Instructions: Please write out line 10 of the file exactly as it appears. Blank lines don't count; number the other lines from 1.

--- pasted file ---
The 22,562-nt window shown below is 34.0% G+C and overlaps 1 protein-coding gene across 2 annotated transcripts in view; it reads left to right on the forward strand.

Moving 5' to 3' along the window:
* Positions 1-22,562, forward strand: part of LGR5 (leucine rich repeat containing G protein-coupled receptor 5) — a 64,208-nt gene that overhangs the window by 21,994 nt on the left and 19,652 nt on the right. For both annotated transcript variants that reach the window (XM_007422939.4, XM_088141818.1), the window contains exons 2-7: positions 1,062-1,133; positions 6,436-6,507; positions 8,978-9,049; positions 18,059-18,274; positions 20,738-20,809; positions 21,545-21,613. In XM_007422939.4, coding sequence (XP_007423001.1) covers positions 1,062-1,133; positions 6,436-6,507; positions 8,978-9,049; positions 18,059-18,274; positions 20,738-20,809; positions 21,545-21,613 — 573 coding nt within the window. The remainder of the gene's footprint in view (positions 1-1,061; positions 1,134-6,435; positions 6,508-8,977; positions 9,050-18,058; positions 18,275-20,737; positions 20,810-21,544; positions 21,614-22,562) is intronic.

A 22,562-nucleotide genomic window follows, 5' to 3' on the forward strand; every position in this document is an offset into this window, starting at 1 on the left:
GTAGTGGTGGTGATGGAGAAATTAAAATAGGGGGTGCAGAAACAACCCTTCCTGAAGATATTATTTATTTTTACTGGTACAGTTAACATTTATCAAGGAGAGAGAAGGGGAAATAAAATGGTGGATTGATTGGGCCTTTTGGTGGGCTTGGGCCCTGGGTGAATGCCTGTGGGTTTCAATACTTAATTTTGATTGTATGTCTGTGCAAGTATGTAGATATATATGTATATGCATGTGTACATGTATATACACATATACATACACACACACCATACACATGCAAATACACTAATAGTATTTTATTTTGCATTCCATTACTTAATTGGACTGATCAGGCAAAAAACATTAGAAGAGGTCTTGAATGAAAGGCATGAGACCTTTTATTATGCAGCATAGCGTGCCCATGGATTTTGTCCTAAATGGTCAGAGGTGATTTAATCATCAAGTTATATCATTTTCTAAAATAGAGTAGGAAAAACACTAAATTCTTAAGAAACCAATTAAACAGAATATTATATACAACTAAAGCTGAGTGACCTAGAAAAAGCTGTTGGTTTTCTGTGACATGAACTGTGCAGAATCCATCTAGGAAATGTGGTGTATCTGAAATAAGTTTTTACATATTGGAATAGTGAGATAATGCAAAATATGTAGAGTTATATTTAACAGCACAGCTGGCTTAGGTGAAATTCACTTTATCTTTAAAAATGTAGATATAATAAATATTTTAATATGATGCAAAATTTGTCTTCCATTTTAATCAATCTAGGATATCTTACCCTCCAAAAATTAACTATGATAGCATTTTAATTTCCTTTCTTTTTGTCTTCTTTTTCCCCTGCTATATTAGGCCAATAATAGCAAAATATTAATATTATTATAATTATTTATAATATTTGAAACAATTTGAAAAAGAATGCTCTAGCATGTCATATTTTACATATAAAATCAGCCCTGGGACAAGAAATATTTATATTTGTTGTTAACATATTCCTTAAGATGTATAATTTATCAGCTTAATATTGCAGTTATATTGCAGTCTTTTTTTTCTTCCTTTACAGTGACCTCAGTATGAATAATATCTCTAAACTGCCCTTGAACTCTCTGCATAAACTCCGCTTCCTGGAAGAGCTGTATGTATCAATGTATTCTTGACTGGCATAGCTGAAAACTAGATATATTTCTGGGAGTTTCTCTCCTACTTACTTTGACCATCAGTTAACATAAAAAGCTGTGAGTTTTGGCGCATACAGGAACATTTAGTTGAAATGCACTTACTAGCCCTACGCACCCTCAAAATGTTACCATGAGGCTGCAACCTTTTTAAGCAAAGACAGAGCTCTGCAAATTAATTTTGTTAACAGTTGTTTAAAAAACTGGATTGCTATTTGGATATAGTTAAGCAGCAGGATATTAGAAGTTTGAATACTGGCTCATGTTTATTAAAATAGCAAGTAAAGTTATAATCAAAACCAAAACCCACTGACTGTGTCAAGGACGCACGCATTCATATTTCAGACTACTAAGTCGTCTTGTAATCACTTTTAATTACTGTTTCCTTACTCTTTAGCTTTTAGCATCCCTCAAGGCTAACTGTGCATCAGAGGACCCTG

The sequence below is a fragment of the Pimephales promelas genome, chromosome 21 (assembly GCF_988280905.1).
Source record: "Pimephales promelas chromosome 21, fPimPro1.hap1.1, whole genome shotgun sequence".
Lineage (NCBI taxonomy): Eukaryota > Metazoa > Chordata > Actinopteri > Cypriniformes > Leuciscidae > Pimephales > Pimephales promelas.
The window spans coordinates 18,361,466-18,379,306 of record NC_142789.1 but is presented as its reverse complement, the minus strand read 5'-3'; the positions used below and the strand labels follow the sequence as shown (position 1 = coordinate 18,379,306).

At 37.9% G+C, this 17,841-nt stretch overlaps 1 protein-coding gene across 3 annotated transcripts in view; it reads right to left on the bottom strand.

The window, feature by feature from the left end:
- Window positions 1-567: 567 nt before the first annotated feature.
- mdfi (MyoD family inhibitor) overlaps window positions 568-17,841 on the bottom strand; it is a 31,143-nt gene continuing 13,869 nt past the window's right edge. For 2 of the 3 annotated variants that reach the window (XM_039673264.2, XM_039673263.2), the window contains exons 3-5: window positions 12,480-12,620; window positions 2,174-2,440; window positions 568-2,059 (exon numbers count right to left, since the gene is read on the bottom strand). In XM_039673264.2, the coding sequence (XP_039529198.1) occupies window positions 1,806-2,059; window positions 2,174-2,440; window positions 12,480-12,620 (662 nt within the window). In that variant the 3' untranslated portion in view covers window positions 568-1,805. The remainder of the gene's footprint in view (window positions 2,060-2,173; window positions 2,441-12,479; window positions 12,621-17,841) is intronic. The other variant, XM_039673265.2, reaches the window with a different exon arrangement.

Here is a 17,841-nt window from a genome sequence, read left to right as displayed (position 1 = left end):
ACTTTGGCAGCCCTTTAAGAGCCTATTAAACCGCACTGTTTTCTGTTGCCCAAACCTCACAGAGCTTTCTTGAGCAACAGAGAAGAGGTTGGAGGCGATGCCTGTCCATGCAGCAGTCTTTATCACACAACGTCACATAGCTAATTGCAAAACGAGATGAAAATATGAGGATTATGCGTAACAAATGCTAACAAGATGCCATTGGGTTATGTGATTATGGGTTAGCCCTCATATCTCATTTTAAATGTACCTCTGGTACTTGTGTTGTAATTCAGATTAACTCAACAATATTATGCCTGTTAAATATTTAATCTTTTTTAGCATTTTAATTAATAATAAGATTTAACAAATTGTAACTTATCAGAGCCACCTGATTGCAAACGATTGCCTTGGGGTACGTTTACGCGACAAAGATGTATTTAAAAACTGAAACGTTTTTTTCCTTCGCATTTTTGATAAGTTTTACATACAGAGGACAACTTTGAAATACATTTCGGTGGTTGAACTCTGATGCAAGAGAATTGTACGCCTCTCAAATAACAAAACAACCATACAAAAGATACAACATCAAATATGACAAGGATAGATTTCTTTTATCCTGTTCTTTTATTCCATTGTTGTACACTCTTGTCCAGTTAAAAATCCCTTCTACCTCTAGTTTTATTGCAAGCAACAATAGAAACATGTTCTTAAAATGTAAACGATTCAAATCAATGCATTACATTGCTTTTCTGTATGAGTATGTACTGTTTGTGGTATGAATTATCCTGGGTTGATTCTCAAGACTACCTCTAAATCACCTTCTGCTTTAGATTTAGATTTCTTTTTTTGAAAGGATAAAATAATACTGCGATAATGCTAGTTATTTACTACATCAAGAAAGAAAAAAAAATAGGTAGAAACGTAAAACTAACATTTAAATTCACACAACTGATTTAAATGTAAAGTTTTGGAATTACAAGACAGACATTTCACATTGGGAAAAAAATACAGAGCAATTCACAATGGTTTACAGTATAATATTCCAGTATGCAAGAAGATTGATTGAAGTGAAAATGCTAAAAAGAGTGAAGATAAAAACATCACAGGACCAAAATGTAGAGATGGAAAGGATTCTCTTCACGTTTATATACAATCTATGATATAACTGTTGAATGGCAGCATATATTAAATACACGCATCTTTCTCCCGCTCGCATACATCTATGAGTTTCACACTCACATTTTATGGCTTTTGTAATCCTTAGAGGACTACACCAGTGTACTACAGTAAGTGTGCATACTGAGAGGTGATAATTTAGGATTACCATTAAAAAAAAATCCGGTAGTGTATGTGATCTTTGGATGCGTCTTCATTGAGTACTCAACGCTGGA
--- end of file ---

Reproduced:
At 37.9% G+C, this 17,841-nt stretch overlaps 1 protein-coding gene across 3 annotated transcripts in view; it reads right to left on the bottom strand.